Shoppers in military surplus stores are accustomed to seeing boots and rugged rucksacks issued by the U.S. Army. Now, an L.A. company is set to put the Army logo on more chic footwear and bags.
Philip Simon Footwear Group is poised to launch a U.S. Army Shoes and Bags collection that it describes as the military’s “first move … into the world of footwear fashion.”
“We won’t be selling combat boots. We’re a fashion company,” promises Ariel Weindling, president of the footwear group, a subsidiary of Philip Simon Development Inc., which also makes Ed Hardy brand shoes for French fashion entrepreneur Christian Audigier.
Philip Simon received the U.S. Department of Defense license in July through the Beanstalk Group, a New York company that handles the Army’s licensing program. Beanstalk launched in 2005 and has so far granted licenses to 30 companies.
Among those licensees are makers of sporting goods, electronics, jewelry and bike riding gear. The new shoe line is set to debut in fall 2010 and will include flip-flops, sneakers, sandals, high-rise boots, and other casual men’s and women’s footwear – all marked with the U.S. Army logo and designed in a variety of colors with a camouflage motif.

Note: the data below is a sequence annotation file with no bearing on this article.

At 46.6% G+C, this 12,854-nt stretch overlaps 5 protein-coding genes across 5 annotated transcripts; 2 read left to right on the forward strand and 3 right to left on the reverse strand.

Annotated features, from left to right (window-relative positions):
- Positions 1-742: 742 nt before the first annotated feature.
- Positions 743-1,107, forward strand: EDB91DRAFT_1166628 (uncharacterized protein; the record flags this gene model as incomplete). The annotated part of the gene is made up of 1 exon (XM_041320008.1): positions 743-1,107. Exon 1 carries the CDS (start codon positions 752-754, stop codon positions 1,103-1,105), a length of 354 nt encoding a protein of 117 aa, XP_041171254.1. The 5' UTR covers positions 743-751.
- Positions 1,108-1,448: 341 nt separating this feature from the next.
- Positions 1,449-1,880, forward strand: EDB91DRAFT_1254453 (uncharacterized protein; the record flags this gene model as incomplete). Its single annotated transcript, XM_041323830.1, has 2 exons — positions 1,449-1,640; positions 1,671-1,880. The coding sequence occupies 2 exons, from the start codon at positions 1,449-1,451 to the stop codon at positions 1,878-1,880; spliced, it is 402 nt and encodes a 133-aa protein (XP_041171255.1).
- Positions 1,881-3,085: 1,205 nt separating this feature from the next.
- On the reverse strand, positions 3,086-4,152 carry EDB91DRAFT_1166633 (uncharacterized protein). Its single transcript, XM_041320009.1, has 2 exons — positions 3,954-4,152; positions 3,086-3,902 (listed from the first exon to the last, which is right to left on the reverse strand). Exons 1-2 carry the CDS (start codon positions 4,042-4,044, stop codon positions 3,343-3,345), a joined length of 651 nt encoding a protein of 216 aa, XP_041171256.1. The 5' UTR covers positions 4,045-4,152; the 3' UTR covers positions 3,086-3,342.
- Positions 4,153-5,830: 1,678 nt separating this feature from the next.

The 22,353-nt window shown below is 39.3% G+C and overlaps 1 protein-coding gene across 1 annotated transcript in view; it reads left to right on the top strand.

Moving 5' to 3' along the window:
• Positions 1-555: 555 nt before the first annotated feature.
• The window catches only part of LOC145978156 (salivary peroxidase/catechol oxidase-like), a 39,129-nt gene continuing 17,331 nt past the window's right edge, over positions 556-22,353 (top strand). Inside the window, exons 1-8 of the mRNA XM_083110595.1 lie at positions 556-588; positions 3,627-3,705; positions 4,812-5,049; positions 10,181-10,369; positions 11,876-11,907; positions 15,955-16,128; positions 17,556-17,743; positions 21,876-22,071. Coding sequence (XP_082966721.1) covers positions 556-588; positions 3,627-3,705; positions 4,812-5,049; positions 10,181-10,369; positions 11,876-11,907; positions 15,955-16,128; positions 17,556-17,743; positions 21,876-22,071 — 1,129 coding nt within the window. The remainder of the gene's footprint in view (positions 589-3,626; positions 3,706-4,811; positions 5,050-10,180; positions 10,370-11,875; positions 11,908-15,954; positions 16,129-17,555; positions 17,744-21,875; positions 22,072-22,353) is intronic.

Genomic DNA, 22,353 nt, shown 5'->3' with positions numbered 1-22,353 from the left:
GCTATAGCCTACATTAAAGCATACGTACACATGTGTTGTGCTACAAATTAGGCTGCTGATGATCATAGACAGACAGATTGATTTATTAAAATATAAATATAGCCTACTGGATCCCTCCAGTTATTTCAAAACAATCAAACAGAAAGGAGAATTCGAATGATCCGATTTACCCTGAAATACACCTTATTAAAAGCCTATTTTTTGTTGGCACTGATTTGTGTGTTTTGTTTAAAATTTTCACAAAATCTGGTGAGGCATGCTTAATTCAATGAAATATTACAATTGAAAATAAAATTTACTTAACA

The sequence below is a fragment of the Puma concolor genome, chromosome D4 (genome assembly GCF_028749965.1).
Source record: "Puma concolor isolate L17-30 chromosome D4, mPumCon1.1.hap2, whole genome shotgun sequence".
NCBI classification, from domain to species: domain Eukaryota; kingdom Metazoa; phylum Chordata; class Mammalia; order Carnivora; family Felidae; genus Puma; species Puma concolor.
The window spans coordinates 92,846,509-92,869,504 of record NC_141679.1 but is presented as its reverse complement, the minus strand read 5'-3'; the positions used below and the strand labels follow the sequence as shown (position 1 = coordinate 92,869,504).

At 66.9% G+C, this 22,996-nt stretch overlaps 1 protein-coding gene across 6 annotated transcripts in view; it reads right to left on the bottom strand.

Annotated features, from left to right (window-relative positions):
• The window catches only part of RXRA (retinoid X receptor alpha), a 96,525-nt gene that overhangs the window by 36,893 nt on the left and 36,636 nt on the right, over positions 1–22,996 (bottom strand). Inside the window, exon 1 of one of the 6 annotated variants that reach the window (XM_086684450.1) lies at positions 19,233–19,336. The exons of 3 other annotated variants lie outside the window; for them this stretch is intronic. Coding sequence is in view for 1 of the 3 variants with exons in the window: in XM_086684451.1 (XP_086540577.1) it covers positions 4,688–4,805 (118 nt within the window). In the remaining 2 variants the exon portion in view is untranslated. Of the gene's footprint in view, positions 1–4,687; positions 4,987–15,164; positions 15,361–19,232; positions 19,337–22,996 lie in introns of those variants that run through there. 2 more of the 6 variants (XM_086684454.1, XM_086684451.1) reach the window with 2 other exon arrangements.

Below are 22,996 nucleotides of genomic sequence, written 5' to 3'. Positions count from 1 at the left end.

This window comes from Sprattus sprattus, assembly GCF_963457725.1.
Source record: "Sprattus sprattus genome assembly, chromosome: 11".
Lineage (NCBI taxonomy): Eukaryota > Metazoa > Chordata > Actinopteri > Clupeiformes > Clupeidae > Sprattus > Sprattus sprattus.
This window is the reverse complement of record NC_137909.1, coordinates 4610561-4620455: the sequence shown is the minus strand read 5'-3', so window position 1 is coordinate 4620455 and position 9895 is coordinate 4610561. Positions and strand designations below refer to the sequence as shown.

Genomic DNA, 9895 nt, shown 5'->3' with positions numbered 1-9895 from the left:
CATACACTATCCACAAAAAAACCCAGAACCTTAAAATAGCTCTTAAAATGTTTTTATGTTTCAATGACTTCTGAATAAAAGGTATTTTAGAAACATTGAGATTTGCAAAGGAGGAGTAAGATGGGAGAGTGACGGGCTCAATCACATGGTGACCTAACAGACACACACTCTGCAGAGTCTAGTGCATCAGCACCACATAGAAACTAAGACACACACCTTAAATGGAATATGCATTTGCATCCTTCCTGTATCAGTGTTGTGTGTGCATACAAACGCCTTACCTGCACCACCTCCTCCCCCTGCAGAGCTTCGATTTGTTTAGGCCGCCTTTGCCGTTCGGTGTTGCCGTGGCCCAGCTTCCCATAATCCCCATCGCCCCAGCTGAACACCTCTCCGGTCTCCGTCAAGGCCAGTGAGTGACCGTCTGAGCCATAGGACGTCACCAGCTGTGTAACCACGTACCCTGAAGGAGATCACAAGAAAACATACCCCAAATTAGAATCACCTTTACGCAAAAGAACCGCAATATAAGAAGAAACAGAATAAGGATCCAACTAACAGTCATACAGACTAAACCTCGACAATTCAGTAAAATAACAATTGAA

For example, bags will include purses, backpacks, duffle bags, messenger bags, book bags and gym bags in military green – but also in pinks, blues, yellows and whites.
“Fashion is the key,” Weindling said. “We want very cool and fashionable products that people will enjoy wearing.”
The company is negotiating with major retailers such as Target, Wal-Mart and Kohl’s to sell the items, designed locally by Philip Simon. The price points are $15 to $39 for the shoes and $35 to $60 for the bags.
A U.S. Army spokesman, deputy for marketing and advertising Michael Sullivan, said the Army licensing efforts are not just about making money.
“The U.S. Army licensing program supports the Army’s recruiting efforts by generating additional exposure for the brand,” he said in an e-mail.
Philip Simon hopes the line’s appeal will extend beyond the usual aficionados of military-style clothing by capitalizing on what Weindling called “a huge wave of patriotism in America right now in which everyone loves the troops.”
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